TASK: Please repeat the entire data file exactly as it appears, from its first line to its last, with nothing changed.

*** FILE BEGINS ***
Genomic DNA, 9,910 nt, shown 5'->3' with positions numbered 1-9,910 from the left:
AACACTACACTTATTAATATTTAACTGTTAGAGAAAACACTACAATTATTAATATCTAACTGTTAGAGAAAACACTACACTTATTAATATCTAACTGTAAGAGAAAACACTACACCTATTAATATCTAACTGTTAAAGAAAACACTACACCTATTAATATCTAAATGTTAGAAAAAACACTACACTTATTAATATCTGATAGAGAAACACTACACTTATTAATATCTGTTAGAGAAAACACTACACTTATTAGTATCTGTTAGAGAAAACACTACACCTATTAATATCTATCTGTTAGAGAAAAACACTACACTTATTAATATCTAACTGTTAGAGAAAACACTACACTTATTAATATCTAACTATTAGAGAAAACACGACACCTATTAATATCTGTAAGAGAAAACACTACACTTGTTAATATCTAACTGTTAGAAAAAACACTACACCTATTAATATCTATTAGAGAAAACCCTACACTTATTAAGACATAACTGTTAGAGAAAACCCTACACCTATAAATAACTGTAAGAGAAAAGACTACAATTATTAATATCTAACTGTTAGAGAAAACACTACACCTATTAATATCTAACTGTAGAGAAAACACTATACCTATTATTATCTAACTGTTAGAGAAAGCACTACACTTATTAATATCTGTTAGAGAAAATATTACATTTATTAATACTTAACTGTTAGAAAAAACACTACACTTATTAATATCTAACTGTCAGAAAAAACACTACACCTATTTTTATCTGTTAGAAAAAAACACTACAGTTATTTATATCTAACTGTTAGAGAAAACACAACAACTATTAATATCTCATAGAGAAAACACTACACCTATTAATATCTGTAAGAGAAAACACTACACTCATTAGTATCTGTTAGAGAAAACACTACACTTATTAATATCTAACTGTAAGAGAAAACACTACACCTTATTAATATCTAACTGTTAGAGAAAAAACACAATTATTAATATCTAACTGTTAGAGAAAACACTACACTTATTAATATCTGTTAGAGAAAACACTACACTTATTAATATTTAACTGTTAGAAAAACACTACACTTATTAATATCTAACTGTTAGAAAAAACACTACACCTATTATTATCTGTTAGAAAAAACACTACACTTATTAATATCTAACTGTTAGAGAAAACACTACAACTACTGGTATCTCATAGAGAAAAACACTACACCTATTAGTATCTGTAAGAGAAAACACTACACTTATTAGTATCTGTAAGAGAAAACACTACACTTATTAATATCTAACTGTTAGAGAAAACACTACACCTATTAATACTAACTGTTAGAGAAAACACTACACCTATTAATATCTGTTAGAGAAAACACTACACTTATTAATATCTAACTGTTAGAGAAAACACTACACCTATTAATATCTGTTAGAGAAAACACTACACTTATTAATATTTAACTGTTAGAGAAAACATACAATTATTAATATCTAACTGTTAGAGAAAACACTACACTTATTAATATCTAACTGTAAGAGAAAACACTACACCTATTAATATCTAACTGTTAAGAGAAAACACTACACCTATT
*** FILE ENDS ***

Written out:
Genomic DNA, 9,910 nt, shown 5'->3' with positions numbered 1-9,910 from the left:
AACACTACACTTATTAATATTTAACTGTTAGAGAAAACACTACAATTATTAATATCTAACTGTTAGAGAAAACACTACACTTATTAATATCTAACTGTAAGAGAAAACACTACACCTATTAATATCTAACTGTTAAAGAAAACACTACACCTATTAATATCTAAATGTTAGAAAAAACACTACACTTATTAATATCTGATAGAGAAACACTACACTTATTAATATCTGTTAGAGAAAACACTACACTTATTAGTATCTGTTAGAGAAAACACTACACCTATTAATATCTATCTGTTAGAGAAAAACACTACACTTATTAATATCTAACTGTTAGAGAAAACACTACACTTATTAATATCTAACTATTAGAGAAAACACGACACCTATTAATATCTGTAAGAGAAAACACTACACTTGTTAATATCTAACTGTTAGAAAAAACACTACACCTATTAATATCTATTAGAGAAAACCCTACACTTATTAAGACATAACTGTTAGAGAAAACCCTACACCTATAAATAACTGTAAGAGAAAAGACTACAATTATTAATATCTAACTGTTAGAGAAAACACTACACCTATTAATATCTAACTGTAGAGAAAACACTATACCTATTATTATCTAACTGTTAGAGAAAGCACTACACTTATTAATATCTGTTAGAGAAAATATTACATTTATTAATACTTAACTGTTAGAAAAAACACTACACTTATTAATATCTAACTGTCAGAAAAAACACTACACCTATTTTTATCTGTTAGAAAAAAACACTACAGTTATTTATATCTAACTGTTAGAGAAAACACAACAACTATTAATATCTCATAGAGAAAACACTACACCTATTAATATCTGTAAGAGAAAACACTACACTCATTAGTATCTGTTAGAGAAAACACTACACTTATTAATATCTAACTGTAAGAGAAAACACTACACCTTATTAATATCTAACTGTTAGAGAAAAAACACAATTATTAATATCTAACTGTTAGAGAAAACACTACACTTATTAATATCTGTTAGAGAAAACACTACACTTATTAATATTTAACTGTTAGAAAAACACTACACTTATTAATATCTAACTGTTAGAAAAAACACTACACCTATTATTATCTGTTAGAAAAAACACTACACTTATTAATATCTAACTGTTAGAGAAAACACTACAACTACTGGTATCTCATAGAGAAAAACACTACACCTATTAGTATCTGTAAGAGAAAACACTACACTTATTAGTATCTGTAAGAGAAAACACTACACTTATTAATATCTAACTGTTAGAGAAAACACTACACCTATTAATACTAACTGTTAGAGAAAACACTACACCTATTAATATCTGTTAGAGAAAACACTACACTTATTAATATCTAACTGTTAGAGAAAACACTACACCTATTAATATCTGTTAGAGAAAACACTACACTTATTAATATTTAACTGTTAGAGAAAACATACAATTATTAATATCTAACTGTTAGAGAAAACACTACACTTATTAATATCTAACTGTAAGAGAAAACACTACACCTATTAATATCTAACTGTTAAGAGAAAACACTACACCTATT